HELENA – Greg Gianforte’s position on the so-called “American Health Care Act” wasn’t the only secret the New Jersey multimillionaire shared with his D.C. lobbyist donors last week. He also broke his pledge to Montanans not to solicit money from corporate PACs – and told his millionaire donors how to funnel money to his campaign through a backdoor.


Roll Call reports:


Both Gianforte and Democrat Rob Quist say they have refused to accept corporate PAC money in the race for Montana’s at-large House seat. But when asked on last week’s call, audio of which was obtained by CQ Roll Call, whether he still did not accept PAC money, Gianforte gave a confusing answer.

“We do not accept any industry PAC money, although if someone wanted to support through a PAC our Victory Fund allows that money to go to all the get-out-the-vote efforts,” he said.

Gianforte went on.

“And the reason for that is I came off the governor’s race last year having made a big deal about not taking any PAC money, and it would be a self-inflicted wound. We are starting to lessen that by taking political PAC money. That’s why we took the leadership PAC money from members in the House but not industry PAC money directly to the campaign,” Gianforte said.


“This is just the latest example of Greg Gianforte saying one thing to Montana voters and something else to his D.C. lobbyist donors behind closed doors,” said Rob Quist for Montana communications director Tina Olechowski. “How can Montanans expect Gianforte to represent them in Congress when he only reveals his true values to his special interest donors? Montanans want a congressman who shoots straight, not one who breaks his word by funneling corporate money to his campaign through a backdoor.”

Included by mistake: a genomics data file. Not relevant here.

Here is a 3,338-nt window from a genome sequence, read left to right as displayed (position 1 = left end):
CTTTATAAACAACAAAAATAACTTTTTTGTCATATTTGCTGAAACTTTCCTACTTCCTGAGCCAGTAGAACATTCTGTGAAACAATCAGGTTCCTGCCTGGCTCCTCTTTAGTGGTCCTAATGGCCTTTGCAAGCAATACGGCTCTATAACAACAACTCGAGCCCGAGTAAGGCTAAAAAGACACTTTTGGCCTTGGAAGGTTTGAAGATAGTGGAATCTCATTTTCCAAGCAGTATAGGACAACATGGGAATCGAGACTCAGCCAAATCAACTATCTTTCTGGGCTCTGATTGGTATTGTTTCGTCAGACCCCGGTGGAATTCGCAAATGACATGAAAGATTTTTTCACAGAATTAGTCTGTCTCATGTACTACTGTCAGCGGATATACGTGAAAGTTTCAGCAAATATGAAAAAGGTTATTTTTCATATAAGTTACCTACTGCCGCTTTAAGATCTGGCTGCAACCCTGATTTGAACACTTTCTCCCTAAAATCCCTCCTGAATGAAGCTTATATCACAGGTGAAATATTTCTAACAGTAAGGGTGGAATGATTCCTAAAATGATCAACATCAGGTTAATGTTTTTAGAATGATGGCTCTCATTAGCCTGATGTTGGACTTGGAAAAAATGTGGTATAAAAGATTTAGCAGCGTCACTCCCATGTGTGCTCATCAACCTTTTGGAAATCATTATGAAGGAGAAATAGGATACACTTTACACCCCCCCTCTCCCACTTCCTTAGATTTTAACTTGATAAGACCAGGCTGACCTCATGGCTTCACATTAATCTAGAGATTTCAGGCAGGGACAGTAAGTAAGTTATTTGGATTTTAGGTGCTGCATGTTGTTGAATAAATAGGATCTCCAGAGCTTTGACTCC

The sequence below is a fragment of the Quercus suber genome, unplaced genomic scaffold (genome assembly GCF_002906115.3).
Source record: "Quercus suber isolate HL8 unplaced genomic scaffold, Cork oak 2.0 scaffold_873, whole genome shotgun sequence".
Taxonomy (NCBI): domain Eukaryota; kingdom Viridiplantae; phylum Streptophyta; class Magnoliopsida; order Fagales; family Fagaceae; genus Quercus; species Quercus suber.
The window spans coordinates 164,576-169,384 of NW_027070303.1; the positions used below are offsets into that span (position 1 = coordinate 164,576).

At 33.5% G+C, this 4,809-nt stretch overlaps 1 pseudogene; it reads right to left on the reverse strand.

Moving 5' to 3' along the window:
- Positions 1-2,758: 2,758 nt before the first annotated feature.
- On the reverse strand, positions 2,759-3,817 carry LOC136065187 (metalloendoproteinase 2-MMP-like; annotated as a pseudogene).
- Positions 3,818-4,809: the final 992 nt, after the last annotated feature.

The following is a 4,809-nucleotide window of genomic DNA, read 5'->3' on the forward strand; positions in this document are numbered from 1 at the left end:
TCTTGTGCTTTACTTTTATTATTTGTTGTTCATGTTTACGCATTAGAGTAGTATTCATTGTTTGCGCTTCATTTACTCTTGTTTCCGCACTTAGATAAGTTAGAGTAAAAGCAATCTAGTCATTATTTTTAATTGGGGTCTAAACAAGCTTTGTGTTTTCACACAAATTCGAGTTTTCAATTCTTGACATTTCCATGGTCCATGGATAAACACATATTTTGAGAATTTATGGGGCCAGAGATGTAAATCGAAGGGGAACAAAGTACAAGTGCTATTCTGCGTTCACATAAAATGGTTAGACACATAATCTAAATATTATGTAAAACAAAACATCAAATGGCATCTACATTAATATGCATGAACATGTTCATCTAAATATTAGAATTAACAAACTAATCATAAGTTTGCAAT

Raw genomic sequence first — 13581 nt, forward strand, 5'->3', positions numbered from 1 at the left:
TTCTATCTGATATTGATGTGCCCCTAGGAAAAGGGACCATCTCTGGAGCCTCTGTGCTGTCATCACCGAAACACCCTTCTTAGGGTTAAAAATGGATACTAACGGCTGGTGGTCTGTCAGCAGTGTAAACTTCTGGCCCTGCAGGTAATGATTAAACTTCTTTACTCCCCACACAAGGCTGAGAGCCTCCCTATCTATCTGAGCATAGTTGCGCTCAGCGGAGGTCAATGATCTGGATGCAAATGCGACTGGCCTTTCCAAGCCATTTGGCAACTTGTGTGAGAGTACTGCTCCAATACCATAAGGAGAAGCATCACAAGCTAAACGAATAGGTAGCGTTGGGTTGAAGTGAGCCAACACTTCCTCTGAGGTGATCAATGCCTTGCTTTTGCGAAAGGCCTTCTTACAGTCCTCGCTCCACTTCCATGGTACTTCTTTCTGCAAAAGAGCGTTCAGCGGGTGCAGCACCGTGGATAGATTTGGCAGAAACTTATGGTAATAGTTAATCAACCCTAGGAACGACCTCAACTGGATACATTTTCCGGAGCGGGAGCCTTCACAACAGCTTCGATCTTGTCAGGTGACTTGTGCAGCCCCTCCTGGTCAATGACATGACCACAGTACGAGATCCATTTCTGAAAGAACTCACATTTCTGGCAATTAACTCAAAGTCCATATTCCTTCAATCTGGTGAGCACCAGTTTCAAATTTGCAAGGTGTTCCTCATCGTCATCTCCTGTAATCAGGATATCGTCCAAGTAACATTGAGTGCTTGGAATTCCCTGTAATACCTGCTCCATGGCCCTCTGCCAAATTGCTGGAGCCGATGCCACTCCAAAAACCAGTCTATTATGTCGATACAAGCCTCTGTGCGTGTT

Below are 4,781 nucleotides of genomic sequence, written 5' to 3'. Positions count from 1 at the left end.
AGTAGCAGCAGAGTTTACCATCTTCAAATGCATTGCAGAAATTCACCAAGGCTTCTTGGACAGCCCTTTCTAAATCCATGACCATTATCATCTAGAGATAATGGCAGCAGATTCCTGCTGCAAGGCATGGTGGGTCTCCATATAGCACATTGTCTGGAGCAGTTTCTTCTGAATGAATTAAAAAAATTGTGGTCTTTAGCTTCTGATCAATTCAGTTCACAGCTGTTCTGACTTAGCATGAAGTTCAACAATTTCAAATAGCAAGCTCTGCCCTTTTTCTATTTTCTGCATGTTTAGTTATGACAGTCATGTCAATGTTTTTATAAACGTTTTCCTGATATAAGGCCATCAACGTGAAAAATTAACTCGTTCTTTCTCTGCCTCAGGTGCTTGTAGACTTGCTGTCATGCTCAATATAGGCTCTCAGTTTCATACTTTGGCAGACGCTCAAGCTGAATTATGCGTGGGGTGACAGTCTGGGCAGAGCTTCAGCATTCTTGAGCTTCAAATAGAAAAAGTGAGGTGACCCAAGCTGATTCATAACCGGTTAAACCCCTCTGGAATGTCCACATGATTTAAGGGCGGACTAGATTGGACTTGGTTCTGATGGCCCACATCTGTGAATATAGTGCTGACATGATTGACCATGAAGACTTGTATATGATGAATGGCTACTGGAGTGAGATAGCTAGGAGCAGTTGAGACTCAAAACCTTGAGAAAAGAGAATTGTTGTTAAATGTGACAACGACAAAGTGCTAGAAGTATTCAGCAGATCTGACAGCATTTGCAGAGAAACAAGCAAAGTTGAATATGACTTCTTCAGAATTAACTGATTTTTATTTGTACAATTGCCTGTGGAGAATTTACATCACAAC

While Rob Quist’s campaign is funded by thousands of small donors with an individual contributions averaging just $25, Gianforte’s campaign is bankrolled by the same special-interest Super PAC pushing to pass the disastrous D.C. health care bill. They’ve spent at least $2 million on negative ads targeting Quist. Outside groups are spending over six times more on Gianforte’s behalf than those that are supporting Quist.


“The millions in special interest money bankrolling his campaign isn’t enough for Gianforte, who broke his pledge to Montana voters by soliciting corporate money to the Gianforte Victory Fund. Montanans aren’t for sale, and the billionaires’ attempt to buy this election will fail on May 25th,” Olechowski said.